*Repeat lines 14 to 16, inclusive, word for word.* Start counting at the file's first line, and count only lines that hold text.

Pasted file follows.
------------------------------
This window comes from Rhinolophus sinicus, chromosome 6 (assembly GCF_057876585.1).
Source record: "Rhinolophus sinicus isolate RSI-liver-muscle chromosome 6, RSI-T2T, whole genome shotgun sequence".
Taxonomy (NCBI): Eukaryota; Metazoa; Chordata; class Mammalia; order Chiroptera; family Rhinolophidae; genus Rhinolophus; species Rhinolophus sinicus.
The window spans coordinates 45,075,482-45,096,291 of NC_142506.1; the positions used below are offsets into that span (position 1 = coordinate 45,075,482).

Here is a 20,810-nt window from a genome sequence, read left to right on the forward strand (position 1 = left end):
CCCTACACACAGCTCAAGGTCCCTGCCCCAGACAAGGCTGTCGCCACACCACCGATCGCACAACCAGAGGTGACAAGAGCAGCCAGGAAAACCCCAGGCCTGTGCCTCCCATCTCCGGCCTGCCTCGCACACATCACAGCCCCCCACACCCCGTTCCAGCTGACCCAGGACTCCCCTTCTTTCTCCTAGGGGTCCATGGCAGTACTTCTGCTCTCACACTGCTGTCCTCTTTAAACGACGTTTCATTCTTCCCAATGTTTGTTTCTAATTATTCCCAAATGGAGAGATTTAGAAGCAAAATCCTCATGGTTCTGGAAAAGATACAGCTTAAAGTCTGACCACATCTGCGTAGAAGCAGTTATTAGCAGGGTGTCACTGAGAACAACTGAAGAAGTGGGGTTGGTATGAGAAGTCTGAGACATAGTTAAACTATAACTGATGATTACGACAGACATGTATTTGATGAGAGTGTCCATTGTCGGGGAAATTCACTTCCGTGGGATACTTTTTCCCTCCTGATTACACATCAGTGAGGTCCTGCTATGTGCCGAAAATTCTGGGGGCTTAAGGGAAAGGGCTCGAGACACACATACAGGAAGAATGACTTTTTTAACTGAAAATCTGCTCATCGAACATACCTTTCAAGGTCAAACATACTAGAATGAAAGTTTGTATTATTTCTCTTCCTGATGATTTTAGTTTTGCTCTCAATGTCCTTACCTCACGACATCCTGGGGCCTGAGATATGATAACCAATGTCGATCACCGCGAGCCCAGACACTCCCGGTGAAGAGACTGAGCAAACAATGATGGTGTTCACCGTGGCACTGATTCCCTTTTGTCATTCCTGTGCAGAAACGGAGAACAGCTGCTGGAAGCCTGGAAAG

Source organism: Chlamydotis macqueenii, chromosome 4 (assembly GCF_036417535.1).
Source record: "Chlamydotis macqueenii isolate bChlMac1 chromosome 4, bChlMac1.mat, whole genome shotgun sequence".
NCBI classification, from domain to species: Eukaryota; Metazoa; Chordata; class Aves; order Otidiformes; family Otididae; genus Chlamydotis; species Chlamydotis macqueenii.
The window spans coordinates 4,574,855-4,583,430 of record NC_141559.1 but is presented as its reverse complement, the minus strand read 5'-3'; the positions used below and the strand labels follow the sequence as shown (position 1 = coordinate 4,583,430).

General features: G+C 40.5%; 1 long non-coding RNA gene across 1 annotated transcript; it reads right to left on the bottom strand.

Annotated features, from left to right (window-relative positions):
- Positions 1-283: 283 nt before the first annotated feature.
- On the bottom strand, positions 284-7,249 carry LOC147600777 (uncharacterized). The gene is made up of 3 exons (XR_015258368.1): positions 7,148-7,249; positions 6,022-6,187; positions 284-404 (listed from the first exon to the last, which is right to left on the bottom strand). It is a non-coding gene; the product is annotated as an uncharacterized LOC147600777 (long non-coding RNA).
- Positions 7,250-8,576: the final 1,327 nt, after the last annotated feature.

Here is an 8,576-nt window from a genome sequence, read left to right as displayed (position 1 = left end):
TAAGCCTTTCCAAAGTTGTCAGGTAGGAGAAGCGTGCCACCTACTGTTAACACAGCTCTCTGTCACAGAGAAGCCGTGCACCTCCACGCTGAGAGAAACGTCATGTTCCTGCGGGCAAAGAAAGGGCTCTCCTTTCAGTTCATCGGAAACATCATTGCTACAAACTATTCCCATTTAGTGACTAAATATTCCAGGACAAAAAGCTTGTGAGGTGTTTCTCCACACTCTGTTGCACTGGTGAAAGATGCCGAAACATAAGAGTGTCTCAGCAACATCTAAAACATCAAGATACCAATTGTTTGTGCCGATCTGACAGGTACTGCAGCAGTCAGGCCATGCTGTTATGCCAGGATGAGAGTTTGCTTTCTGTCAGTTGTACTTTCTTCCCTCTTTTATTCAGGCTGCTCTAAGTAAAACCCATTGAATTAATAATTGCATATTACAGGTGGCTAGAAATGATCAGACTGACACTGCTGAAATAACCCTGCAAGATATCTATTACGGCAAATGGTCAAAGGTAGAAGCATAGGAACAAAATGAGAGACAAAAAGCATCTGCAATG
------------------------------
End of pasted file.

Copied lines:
- On the bottom strand, positions 284-7,249 carry LOC147600777 (uncharacterized). The gene is made up of 3 exons (XR_015258368.1): positions 7,148-7,249; positions 6,022-6,187; positions 284-404 (listed from the first exon to the last, which is right to left on the bottom strand). It is a non-coding gene; the product is annotated as an uncharacterized LOC147600777 (long non-coding RNA).
- Positions 7,250-8,576: the final 1,327 nt, after the last annotated feature.

Here is an 8,576-nt window from a genome sequence, read left to right as displayed (position 1 = left end):